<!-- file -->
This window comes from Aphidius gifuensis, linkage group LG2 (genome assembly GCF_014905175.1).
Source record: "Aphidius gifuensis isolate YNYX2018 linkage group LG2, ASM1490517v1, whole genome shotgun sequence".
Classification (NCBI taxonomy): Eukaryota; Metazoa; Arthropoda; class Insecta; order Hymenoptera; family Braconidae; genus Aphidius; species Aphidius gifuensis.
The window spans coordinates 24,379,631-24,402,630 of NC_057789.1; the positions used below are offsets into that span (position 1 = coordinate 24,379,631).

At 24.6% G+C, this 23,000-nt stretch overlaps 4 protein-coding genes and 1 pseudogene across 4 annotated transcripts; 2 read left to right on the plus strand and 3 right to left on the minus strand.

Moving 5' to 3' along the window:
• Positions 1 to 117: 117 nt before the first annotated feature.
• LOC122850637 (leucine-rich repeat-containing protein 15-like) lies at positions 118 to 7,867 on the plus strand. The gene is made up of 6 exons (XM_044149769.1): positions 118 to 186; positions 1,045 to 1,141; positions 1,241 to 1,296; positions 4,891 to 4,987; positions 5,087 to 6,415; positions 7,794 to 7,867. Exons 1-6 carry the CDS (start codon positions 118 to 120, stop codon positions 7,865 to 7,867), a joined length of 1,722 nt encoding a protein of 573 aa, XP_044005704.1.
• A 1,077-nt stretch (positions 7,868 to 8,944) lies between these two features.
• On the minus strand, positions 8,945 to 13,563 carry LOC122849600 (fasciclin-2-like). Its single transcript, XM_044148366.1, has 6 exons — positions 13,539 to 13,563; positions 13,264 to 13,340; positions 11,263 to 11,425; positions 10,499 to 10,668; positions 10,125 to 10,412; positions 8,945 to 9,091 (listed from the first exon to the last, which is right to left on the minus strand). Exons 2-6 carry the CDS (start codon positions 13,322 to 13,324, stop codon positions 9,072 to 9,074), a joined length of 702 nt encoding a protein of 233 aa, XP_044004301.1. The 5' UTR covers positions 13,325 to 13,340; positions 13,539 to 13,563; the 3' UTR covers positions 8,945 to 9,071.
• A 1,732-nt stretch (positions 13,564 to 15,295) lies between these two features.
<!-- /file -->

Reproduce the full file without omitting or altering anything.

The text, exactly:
This window comes from Aphidius gifuensis, linkage group LG2 (genome assembly GCF_014905175.1).
Source record: "Aphidius gifuensis isolate YNYX2018 linkage group LG2, ASM1490517v1, whole genome shotgun sequence".
Classification (NCBI taxonomy): Eukaryota; Metazoa; Arthropoda; class Insecta; order Hymenoptera; family Braconidae; genus Aphidius; species Aphidius gifuensis.
The window spans coordinates 24,379,631-24,402,630 of NC_057789.1; the positions used below are offsets into that span (position 1 = coordinate 24,379,631).

At 24.6% G+C, this 23,000-nt stretch overlaps 4 protein-coding genes and 1 pseudogene across 4 annotated transcripts; 2 read left to right on the plus strand and 3 right to left on the minus strand.

Moving 5' to 3' along the window:
• Positions 1 to 117: 117 nt before the first annotated feature.
• LOC122850637 (leucine-rich repeat-containing protein 15-like) lies at positions 118 to 7,867 on the plus strand. The gene is made up of 6 exons (XM_044149769.1): positions 118 to 186; positions 1,045 to 1,141; positions 1,241 to 1,296; positions 4,891 to 4,987; positions 5,087 to 6,415; positions 7,794 to 7,867. Exons 1-6 carry the CDS (start codon positions 118 to 120, stop codon positions 7,865 to 7,867), a joined length of 1,722 nt encoding a protein of 573 aa, XP_044005704.1.
• A 1,077-nt stretch (positions 7,868 to 8,944) lies between these two features.
• On the minus strand, positions 8,945 to 13,563 carry LOC122849600 (fasciclin-2-like). Its single transcript, XM_044148366.1, has 6 exons — positions 13,539 to 13,563; positions 13,264 to 13,340; positions 11,263 to 11,425; positions 10,499 to 10,668; positions 10,125 to 10,412; positions 8,945 to 9,091 (listed from the first exon to the last, which is right to left on the minus strand). Exons 2-6 carry the CDS (start codon positions 13,322 to 13,324, stop codon positions 9,072 to 9,074), a joined length of 702 nt encoding a protein of 233 aa, XP_044004301.1. The 5' UTR covers positions 13,325 to 13,340; positions 13,539 to 13,563; the 3' UTR covers positions 8,945 to 9,071.
• A 1,732-nt stretch (positions 13,564 to 15,295) lies between these two features.